A couple of weeks ago, I mailed out a few handmade Christmas cards to family and friends who I won’t be able to visit this Christmas. I wanted to send them a few words of encouragement and to let them know I was thinking about them.
One of the cards I had selected for a friend contained the message: “Have yourself a Merry Little Christmas. May it be a Christmas to remember.”
I shook my head in derision as I read the message, noting the bitter irony of such a statement in light of 2020. I had made this card several years ago and had not intended for the message to contain so much irony.
For a brief moment, I even contemplated selecting another card, but then I decided to use the card anyway and added a handwritten note, acknowledging that this Christmas would certainly be a Christmas to remember, but not one we will ever want to repeat.
Those of you reading this know that the year 2020 has been tough on all of us. This coming Christmas will be a Christmas like no other. It will be talked about for generations to come as the year Christmas was cancelled.
The second wave of the COVID-19 pandemic hit North America and other parts of the world this past Fall, and cases have been especially bad in my home province. More and more people in my city and province began testing positive with the virus as daily death tolls rose.
In the weeks leading up to November, the provincial government began to tighten restrictions in hopes of curving the rise of cases back down to a manageable level. Unfortunately, the numbers kept on rising until my home province eventually had the highest number of cases per capita in the country.
Then in November, the provincial government announced two new prohibitions: we could no longer visit with anyone outside of our immediate household, and we could no longer go shopping at a physical retail location to buy what was considered a non-essential item (in other words, if it wasn’t edible or flushable, it couldn’t be purchased in-store).
The tightened restrictions didn’t bother me too much because I knew it was for the greater good and I wanted my family, friends and people in my community to remain healthy. I knew that the sooner we could curve the numbers, the sooner we would be able to enjoy lessened restrictions and the sooner we would be able to go back to spending time with the people we love.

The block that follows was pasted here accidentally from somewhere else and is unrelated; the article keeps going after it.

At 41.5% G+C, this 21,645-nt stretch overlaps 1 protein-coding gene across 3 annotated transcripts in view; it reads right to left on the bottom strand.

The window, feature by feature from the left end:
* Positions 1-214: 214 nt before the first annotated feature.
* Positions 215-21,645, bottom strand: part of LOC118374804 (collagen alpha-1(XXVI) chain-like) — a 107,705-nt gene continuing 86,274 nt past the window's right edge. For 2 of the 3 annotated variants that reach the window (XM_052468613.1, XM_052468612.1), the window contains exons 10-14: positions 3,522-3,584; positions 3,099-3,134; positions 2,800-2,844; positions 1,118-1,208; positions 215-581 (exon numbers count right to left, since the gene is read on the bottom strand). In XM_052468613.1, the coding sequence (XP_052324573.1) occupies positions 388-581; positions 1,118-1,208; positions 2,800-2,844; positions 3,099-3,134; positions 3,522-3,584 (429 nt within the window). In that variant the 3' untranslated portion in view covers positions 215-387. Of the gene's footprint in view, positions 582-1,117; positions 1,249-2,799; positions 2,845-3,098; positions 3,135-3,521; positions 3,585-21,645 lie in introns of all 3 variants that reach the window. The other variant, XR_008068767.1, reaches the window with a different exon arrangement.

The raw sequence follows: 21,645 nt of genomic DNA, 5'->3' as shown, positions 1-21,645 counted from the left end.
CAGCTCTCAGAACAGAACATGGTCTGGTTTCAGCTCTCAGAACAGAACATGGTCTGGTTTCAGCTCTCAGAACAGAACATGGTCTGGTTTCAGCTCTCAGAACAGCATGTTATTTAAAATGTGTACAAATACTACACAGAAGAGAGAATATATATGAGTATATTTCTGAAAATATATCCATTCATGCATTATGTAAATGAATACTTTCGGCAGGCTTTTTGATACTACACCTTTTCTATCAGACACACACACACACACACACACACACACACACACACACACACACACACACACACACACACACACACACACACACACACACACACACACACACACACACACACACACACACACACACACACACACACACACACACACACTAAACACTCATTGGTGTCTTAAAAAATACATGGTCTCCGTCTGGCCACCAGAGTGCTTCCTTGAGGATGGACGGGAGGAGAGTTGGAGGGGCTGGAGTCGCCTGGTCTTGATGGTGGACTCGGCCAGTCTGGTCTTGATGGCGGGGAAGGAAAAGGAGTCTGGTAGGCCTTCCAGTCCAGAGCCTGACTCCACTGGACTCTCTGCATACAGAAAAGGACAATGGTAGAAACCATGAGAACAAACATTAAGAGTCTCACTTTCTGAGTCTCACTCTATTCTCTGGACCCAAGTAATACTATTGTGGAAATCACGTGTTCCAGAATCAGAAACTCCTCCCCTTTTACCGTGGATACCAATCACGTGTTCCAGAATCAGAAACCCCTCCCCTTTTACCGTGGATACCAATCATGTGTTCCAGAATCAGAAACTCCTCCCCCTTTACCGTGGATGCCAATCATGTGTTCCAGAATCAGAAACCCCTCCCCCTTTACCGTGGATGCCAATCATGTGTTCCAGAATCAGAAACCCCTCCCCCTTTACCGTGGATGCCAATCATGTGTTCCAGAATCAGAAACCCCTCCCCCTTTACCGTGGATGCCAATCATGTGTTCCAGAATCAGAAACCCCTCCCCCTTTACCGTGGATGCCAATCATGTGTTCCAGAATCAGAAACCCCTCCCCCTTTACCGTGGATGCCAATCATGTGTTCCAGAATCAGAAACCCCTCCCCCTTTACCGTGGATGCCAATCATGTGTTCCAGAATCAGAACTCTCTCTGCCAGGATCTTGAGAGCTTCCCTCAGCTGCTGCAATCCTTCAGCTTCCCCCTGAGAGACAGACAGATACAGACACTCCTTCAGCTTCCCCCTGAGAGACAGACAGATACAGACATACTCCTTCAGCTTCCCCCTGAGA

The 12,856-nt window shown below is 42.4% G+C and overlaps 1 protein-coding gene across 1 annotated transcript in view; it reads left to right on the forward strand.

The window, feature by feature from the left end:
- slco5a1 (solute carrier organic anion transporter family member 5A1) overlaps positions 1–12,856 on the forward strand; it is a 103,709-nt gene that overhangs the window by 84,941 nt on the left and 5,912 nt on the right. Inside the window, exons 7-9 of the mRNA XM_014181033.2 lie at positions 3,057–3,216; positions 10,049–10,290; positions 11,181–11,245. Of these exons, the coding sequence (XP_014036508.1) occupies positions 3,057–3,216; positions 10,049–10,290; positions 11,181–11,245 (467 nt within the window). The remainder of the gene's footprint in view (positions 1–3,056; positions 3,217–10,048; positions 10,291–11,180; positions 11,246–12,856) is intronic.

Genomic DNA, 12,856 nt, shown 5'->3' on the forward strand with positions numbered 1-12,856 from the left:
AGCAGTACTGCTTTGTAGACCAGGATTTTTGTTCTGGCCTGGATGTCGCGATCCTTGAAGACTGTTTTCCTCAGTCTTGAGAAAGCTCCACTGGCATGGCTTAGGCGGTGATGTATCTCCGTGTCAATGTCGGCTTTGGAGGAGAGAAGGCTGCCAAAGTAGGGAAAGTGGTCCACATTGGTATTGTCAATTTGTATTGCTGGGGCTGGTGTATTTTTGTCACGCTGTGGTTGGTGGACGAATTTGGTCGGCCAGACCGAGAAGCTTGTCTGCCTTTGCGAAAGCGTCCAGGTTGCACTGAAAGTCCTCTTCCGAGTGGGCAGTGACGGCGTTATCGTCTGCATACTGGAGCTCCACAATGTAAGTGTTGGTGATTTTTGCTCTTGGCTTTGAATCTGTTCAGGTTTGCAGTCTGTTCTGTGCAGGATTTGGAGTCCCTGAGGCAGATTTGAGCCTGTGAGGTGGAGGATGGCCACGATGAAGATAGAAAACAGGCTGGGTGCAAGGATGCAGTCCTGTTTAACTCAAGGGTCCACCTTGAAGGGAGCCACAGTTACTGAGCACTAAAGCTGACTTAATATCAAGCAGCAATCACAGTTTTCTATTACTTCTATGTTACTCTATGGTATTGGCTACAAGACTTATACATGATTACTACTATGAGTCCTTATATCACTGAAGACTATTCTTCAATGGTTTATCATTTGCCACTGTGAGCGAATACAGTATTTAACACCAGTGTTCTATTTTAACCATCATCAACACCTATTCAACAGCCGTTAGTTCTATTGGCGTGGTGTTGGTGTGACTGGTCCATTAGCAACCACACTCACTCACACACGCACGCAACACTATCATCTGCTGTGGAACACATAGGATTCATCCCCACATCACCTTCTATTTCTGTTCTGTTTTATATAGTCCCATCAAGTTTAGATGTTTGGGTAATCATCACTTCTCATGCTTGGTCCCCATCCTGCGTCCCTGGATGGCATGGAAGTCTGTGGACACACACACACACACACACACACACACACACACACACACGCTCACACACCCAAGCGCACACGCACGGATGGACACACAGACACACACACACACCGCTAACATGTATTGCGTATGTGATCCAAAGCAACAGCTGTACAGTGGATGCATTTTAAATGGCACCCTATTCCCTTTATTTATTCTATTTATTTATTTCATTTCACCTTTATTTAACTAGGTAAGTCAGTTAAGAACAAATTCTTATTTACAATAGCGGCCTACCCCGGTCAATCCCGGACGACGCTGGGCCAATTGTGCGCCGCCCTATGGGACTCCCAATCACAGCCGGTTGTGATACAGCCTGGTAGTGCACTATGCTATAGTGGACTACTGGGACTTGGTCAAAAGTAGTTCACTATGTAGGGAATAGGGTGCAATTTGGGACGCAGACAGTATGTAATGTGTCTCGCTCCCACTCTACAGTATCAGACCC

These tightened restrictions, however, were only supposed to last a few weeks, and as December approached and Christmas came closer, I continued to cling on to the hope that restrictions would be lessened just in the nick of time for Christmas.
Sadly, those hopes were dashed last week when the provincial government announced the devastating news that current restrictions would be extended until January 8th.
To me personally, this announcement means that I won’t be able to spend Christmas with the people I love the most, including my parents, grandmother, brothers, sisters, and niece.
It feels like Christmas has been officially cancelled.
If my home province was Whoville, the Grinch from Dr. Seuss’ story, How the Grinch Stole Christmas, would be dancing on his mountaintop doorstep after hearing this announcement.
But as I write this blog post, I can’t help but wonder: is Christmas really cancelled?
The Grinch certainly believed Christmas would be cancelled if he stole all the Christmas decorations, food and gifts from Whoville.
Yet, when the sun rises on Christmas morning and he cups a hand over his ear to listen to the anguished cries that he is sure will rise up from Whoville, he is shocked to hear instead the sound of the Whos singing in praise.
Yes, you read that right.
The Whos sing in praise.
No matter what the Grinch tried to do to steal Christmas, it becomes apparent to him that Christmas still came. “It came without ribbons. It came without tags. It came without packages, boxes, or bags” (Dr. Seuss, How the Grinch Stole Christmas, A Cat in the Hat Presentation).
As the Grinch puzzles over this turn of events, he gradually begins to understand the true meaning of Christmas: “Maybe Christmas, he thought, doesn’t come from a store. Maybe Christmas, perhaps means a little bit more” (Seuss).
Then the Grinch realizes that Christmas is, in fact, about love.
And, as love swells inside of him, his heart grows three sizes, transforming him so thoroughly inside and out that he finds “the strength of ten grinches plus two” (Seuss).
This newfound love radiates from the Grinch until he is overflowing with joy and becomes inspired to return everything he stole back to Whoville.
The Whos could have chosen to be angry when the Grinch returns with all their possessions, and they could have thrown him in jail or the trash heap, but instead they welcome him with open arms and invite him to spend Christmas with them. They even give him the seat of honour at their Christmas feast and ask him to carve the roast beast.
As a child hearing this story, I couldn’t help but wonder how the Whos could so easily forgive the transgressions of the Grinch and give him a place of honour at their table. After all, he was a thief and a grumpy old man. He didn’t deserve to eat the crumbs that fell from their table.
But the Whos knew something about Christmas that some of us don’t know, or those of us who do know it have forgotten it in the chaos of the season.
Last year I wrote a blog post titled, A Heart that Grew Three Sizes, in which I described how Christmas had become a dark time in my life because of how the mad rush of the season created excessive busyness, insurmountable commitments, impossible deadlines, and exorbitant amounts of stress that catapulted me into a state of anxiety and depression.
During this time in my life, I had lost sight of the meaning of Christmas as I became blinded by the commercialization of the season. I became bitter and angry to the point where, like the Grinch, I hated Christmas and wanted to skip it altogether.